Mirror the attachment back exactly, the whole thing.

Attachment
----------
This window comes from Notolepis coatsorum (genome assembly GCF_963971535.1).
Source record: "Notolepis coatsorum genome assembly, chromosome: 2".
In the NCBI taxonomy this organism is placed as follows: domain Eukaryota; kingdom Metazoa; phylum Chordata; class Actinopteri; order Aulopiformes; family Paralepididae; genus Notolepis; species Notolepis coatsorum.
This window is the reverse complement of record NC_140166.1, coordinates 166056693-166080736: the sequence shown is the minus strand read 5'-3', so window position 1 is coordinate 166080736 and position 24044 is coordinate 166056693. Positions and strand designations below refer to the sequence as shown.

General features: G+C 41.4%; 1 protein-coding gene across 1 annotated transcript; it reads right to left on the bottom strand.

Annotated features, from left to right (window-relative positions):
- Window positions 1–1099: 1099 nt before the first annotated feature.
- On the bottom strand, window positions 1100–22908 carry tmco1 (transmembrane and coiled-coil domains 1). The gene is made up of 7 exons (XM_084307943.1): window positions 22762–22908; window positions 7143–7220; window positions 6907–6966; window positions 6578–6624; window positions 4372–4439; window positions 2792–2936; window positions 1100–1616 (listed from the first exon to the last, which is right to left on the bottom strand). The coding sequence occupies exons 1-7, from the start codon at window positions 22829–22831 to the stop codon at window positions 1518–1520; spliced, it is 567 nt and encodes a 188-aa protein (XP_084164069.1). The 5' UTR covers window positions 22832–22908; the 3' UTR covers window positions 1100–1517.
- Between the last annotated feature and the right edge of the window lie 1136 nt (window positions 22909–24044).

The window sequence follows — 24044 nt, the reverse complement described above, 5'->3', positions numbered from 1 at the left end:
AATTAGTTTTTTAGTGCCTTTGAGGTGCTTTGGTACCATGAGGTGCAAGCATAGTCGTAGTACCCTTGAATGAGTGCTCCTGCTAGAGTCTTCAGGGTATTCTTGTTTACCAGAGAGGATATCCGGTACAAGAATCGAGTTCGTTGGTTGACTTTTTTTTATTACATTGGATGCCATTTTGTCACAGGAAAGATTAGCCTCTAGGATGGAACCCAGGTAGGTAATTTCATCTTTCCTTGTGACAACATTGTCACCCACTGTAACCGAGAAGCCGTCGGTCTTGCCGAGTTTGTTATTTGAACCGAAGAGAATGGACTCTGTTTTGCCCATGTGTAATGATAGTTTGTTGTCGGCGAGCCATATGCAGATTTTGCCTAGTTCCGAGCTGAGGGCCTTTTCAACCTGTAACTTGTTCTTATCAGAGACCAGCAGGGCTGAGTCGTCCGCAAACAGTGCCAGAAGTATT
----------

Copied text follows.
This window comes from Notolepis coatsorum (genome assembly GCF_963971535.1).
Source record: "Notolepis coatsorum genome assembly, chromosome: 2".
In the NCBI taxonomy this organism is placed as follows: domain Eukaryota; kingdom Metazoa; phylum Chordata; class Actinopteri; order Aulopiformes; family Paralepididae; genus Notolepis; species Notolepis coatsorum.
This window is the reverse complement of record NC_140166.1, coordinates 166056693-166080736: the sequence shown is the minus strand read 5'-3', so window position 1 is coordinate 166080736 and position 24044 is coordinate 166056693. Positions and strand designations below refer to the sequence as shown.

General features: G+C 41.4%; 1 protein-coding gene across 1 annotated transcript; it reads right to left on the bottom strand.

Annotated features, from left to right (window-relative positions):
- Window positions 1–1099: 1099 nt before the first annotated feature.
- On the bottom strand, window positions 1100–22908 carry tmco1 (transmembrane and coiled-coil domains 1). The gene is made up of 7 exons (XM_084307943.1): window positions 22762–22908; window positions 7143–7220; window positions 6907–6966; window positions 6578–6624; window positions 4372–4439; window positions 2792–2936; window positions 1100–1616 (listed from the first exon to the last, which is right to left on the bottom strand). The coding sequence occupies exons 1-7, from the start codon at window positions 22829–22831 to the stop codon at window positions 1518–1520; spliced, it is 567 nt and encodes a 188-aa protein (XP_084164069.1). The 5' UTR covers window positions 22832–22908; the 3' UTR covers window positions 1100–1517.
- Between the last annotated feature and the right edge of the window lie 1136 nt (window positions 22909–24044).

The window sequence follows — 24044 nt, the reverse complement described above, 5'->3', positions numbered from 1 at the left end:
AATTAGTTTTTTAGTGCCTTTGAGGTGCTTTGGTACCATGAGGTGCAAGCATAGTCGTAGTACCCTTGAATGAGTGCTCCTGCTAGAGTCTTCAGGGTATTCTTGTTTACCAGAGAGGATATCCGGTACAAGAATCGAGTTCGTTGGTTGACTTTTTTTTATTACATTGGATGCCATTTTGTCACAGGAAAGATTAGCCTCTAGGATGGAACCCAGGTAGGTAATTTCATCTTTCCTTGTGACAACATTGTCACCCACTGTAACCGAGAAGCCGTCGGTCTTGCCGAGTTTGTTATTTGAACCGAAGAGAATGGACTCTGTTTTGCCCATGTGTAATGATAGTTTGTTGTCGGCGAGCCATATGCAGATTTTGCCTAGTTCCGAGCTGAGGGCCTTTTCAACCTGTAACTTGTTCTTATCAGAGACCAGCAGGGCTGAGTCGTCCGCAAACAGTGCCAGAAGTATT